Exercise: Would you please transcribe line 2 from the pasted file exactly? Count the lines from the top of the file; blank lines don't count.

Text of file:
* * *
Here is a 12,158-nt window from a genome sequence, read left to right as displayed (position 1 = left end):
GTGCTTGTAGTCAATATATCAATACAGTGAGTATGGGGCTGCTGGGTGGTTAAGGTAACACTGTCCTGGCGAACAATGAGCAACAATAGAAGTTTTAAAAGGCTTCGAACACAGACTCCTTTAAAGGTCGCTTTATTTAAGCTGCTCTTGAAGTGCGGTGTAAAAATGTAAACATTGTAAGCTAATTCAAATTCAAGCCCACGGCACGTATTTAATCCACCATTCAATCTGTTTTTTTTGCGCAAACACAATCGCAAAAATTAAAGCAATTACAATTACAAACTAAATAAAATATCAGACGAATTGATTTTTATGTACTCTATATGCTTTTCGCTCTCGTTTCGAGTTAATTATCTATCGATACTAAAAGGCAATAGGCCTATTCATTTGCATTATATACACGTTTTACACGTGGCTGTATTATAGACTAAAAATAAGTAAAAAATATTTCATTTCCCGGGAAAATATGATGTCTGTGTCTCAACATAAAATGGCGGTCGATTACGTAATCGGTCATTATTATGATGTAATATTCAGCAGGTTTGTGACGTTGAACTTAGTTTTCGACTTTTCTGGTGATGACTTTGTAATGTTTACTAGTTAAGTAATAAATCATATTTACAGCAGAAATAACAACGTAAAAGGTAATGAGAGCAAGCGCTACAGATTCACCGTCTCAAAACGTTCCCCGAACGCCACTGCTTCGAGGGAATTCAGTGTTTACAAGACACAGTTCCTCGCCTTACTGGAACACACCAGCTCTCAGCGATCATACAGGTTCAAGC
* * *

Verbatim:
GTGCTTGTAGTCAATATATCAATACAGTGAGTATGGGGCTGCTGGGTGGTTAAGGTAACACTGTCCTGGCGAACAATGAGCAACAATAGAAGTTTTAAAAGGCTTCGAACACAGACTCCTTTAAAGGTCGCTTTATTTAAGCTGCTCTTGAAGTGCGGTGTAAAAATGTAAACATTGTAAGCTAATTCAAATTCAAGCCCACGGCACGTATTTAATCCACCATTCAATCTGTTTTTTTTGCGCAAACACAATCGCAAAAATTAAAGCAATTACAATTACAAACTAAATAAAATATCAGACGAATTGATTTTTATGTACTCTATATGCTTTTCGCTCTCGTTTCGAGTTAATTATCTATCGATACTAAAAGGCAATAGGCCTATTCATTTGCATTATATACACGTTTTACACGTGGCTGTATTATAGACTAAAAATAAGTAAAAAATATTTCATTTCCCGGGAAAATATGATGTCTGTGTCTCAACATAAAATGGCGGTCGATTACGTAATCGGTCATTATTATGATGTAATATTCAGCAGGTTTGTGACGTTGAACTTAGTTTTCGACTTTTCTGGTGATGACTTTGTAATGTTTACTAGTTAAGTAATAAATCATATTTACAGCAGAAATAACAACGTAAAAGGTAATGAGAGCAAGCGCTACAGATTCACCGTCTCAAAACGTTCCCCGAACGCCACTGCTTCGAGGGAATTCAGTGTTTACAAGACACAGTTCCTCGCCTTACTGGAACACACCAGCTCTCAGCGATCATACAGGTTCAAGC